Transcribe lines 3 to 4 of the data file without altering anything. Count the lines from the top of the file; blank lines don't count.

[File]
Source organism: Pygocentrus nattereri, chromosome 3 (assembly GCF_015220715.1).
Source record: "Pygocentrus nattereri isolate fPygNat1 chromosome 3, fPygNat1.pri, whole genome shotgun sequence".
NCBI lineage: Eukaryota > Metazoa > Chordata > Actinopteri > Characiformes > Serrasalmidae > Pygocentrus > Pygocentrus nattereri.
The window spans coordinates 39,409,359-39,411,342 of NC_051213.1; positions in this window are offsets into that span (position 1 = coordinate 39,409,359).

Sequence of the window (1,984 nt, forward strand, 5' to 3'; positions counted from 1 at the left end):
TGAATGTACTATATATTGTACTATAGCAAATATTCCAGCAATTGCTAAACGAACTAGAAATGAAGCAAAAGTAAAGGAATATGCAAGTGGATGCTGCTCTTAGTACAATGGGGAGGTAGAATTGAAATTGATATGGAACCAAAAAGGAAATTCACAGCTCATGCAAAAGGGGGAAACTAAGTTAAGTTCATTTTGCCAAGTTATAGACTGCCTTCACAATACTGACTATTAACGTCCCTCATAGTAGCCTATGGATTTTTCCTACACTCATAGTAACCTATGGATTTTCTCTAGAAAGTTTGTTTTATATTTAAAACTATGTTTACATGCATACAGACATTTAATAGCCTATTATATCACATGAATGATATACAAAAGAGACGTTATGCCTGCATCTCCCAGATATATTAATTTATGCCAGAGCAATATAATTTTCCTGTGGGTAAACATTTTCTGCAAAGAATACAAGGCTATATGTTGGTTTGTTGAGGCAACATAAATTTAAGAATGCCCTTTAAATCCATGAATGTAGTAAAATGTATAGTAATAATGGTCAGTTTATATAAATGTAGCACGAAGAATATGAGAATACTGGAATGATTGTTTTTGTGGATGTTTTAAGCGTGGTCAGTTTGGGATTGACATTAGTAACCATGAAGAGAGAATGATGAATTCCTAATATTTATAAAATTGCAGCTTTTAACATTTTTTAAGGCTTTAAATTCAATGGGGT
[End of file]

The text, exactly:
NCBI lineage: Eukaryota > Metazoa > Chordata > Actinopteri > Characiformes > Serrasalmidae > Pygocentrus > Pygocentrus nattereri.
The window spans coordinates 39,409,359-39,411,342 of NC_051213.1; positions in this window are offsets into that span (position 1 = coordinate 39,409,359).